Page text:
By B.A. Walsh

Nutcracker and the Four Realms looks good but doesn’t have much depth.

I don’t really remember much of the classic ballet, but that might be a good thing in regard to the movie as I suspect it has only minimal relation to the plot of the ballet. Rather the story seems to borrow more from Alice in Wonderland, Labyrinth, or Chronicles of Narnia, with a protagonist transported into a magical realm and embroiled in its conflicts.

In this case the protagonist is Clara (Mackenzie Foy), a young girl struggling with the loss of her mother. Her grief has placed her at odds with her father (Matthew Macfadyen) and in no mood for holiday festivities, although it is a Christmas gift from her godfather (Morgan Freeman) that leads her into the magical Four Realms.

She learns that her mother used to be a queen in the Four Realms (making her a princess) but that conflict has arisen amongst the realms in her mother’s absence. She meets the regents of 3 of the realms: the Land of Sweets, the Land of Snowflakes, and the Land of Flowers reminiscent of some of the dances in the ballet.  The fourth realm (previously the Land of Amusements) is presided over by Mother Ginger (Helen Mirren) and is currently at odds with the other 3 realms. Sugar Plum (Keira Knightley) of the Land of Sweets takes center stage from among the regents and explains the situation to Clara. Sugar Plum as first introduced is indeed sickeningly sweet and so upbeat and giddy as to be downright annoying. Later on some innuendo creeps into her speeches, which is a bit jarring in a film at least partially aimed at children.

Clara resolves to retrieve the key that will unlock her mother’s last gift to her, even if it means confronting Mother Ginger in her sinister realm. She is aided on this quest by Captain Phillipe (Jayden Fowora-Knight), who is apparently the Nutcracker of the title even though he looks like everyone else. There are the expected obstacles, setbacks, and revelations before the final climactic confrontation. Clara is notable as a strong and intelligent heroine who is able to save herself and the realms on her own with only a little support from her allies.  Her triumph gives her a renewed confidence in herself and her place in the world. It also helps her to see past her own grief to the pain her father feels and sparks a reconciliation.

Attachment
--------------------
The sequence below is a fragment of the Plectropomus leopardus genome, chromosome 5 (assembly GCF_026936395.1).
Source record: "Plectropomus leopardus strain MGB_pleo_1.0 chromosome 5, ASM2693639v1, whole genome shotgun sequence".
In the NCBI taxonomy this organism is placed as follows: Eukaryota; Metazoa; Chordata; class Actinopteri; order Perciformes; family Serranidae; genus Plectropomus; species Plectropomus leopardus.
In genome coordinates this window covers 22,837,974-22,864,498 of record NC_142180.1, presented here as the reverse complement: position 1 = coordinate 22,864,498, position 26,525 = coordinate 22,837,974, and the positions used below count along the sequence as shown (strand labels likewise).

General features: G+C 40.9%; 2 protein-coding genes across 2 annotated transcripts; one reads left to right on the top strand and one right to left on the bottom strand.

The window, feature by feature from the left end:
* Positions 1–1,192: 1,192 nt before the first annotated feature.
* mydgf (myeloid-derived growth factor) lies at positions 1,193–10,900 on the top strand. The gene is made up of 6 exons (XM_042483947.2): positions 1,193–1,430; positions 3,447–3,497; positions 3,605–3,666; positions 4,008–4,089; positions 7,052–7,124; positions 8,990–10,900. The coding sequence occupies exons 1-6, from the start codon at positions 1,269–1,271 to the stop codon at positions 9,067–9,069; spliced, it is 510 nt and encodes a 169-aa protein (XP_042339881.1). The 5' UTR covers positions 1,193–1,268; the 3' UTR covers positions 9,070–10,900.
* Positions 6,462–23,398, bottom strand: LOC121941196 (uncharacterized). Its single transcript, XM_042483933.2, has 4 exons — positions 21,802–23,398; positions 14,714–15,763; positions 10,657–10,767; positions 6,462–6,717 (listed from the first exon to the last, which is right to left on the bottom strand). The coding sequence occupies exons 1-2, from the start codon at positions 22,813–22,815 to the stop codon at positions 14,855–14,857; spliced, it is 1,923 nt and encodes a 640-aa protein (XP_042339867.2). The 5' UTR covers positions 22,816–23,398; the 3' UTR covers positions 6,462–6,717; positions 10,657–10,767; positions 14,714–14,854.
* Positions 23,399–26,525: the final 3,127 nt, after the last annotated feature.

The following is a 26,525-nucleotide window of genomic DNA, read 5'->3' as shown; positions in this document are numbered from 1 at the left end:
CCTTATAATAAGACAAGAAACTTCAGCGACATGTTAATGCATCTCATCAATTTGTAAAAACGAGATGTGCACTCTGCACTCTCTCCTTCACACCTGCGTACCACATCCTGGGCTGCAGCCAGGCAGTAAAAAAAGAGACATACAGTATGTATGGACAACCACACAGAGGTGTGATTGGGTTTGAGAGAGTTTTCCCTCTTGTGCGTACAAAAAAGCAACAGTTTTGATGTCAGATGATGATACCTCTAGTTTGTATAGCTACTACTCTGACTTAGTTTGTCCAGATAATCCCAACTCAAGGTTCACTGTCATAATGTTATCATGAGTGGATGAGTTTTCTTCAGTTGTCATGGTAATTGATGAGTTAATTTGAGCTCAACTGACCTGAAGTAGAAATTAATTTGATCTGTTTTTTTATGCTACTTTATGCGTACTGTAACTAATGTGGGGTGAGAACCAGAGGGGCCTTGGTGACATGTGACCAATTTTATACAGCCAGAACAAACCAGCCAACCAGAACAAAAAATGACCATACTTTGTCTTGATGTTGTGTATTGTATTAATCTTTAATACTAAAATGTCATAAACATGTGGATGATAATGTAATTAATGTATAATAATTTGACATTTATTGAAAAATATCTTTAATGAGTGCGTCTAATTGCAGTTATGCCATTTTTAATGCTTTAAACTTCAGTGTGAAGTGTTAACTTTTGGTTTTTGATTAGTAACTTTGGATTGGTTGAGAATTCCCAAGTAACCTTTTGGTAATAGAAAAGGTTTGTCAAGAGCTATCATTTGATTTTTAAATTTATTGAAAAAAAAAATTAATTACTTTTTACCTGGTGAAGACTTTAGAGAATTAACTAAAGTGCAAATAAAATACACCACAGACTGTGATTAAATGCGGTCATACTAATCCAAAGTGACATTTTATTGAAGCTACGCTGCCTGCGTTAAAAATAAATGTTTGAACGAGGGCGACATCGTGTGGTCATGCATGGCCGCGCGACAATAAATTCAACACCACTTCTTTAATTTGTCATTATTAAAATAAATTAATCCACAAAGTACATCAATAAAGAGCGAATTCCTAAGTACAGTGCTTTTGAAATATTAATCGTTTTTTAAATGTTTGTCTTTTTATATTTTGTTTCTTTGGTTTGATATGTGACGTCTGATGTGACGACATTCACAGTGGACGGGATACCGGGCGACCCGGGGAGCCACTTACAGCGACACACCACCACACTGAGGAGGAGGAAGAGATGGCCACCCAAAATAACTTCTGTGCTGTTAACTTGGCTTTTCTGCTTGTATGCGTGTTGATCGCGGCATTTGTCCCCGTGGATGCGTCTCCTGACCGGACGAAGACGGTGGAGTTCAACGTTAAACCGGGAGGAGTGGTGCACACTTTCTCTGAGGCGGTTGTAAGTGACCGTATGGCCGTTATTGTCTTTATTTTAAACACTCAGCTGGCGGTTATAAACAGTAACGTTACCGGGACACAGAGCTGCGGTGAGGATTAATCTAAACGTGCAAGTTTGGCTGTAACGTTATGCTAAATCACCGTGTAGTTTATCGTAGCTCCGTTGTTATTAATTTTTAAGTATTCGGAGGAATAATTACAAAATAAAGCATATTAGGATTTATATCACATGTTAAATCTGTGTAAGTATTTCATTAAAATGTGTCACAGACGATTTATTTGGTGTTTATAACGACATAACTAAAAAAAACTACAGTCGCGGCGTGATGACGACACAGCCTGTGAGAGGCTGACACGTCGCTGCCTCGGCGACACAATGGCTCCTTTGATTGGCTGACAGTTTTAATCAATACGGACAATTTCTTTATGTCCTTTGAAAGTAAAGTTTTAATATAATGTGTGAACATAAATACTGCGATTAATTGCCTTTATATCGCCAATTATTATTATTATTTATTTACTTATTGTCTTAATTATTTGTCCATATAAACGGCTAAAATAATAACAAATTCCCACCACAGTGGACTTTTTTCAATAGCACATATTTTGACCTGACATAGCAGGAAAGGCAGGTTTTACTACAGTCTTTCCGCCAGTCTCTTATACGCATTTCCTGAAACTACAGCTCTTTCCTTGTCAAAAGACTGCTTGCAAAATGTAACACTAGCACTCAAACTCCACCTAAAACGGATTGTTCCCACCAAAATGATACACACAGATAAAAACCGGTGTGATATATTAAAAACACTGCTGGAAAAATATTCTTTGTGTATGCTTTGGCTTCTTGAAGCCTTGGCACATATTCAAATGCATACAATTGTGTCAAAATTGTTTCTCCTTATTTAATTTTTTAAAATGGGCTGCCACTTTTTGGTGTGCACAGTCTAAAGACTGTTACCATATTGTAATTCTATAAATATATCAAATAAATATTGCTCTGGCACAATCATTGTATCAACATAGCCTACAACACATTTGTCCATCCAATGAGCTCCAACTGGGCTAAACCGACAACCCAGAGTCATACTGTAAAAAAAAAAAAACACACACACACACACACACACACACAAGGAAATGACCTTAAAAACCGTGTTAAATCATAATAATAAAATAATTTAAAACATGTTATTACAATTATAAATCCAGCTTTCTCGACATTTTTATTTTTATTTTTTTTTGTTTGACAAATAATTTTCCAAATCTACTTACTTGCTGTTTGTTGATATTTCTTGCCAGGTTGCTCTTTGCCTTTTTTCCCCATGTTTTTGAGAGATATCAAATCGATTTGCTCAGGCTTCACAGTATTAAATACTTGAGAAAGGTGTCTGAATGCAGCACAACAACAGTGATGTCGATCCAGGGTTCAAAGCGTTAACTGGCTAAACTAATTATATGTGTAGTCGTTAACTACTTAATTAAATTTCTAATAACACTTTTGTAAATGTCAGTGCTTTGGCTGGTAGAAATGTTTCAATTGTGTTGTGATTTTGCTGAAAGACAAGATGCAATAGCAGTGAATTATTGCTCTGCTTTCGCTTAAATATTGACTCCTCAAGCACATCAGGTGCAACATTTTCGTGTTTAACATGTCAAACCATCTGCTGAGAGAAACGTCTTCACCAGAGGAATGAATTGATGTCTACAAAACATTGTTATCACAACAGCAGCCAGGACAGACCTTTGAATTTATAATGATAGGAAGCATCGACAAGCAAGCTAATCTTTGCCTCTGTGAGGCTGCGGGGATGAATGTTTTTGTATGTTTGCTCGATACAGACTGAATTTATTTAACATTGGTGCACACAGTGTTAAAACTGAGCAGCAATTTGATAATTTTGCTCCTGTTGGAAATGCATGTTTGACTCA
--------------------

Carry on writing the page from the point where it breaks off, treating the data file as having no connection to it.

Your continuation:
Nutcracker and the Four Realms has some impressive visuals, both in the real world and the magical Four Realms. Costuming and makeup also support the unique look of the locations. It is the narrative of the story that seems lacking. The plot is the usual “mundane who finds themselves transported to a magical world” with manufactured conflict used to drive some action sequences. Characterization is sparse. Sugar Plum is the only regent with substantial scenes, and sadly her character I found off-putting. Helen Mirren is sadly underused as Mother Ginger. Mackenzie Foy does well enough with the material she is given as Clara, which tends more toward action and stunts than real introspection. Jayden Fowora-Knight as the Nutcracker is relegated to Clara’s sidekick/lackey, although he does get a few chances to shine in some of the action scenes and his conversations with Clara. Back in the real world Morgan Freeman is likeable enough as Clara’s jovial but mysterious godfather. Matthew Macfadyen as Clara’s father does a good job of portraying both the man’s grief and his tension with his middle child in the few scenes that he appears in.  As for Clara’s siblings, the fact that her godfather proclaims Clara as her mother’s greatest invention gives you an idea of their relative importance (or lack thereof).

While visually intriguing and entertaining enough for a matinee showing, Nutcracker and the Four Realms offers nothing significant or memorable in the way of plot or character development.

Score 3 out of 5

Nutcracker and the Four Realms comes out on DVD January 29th

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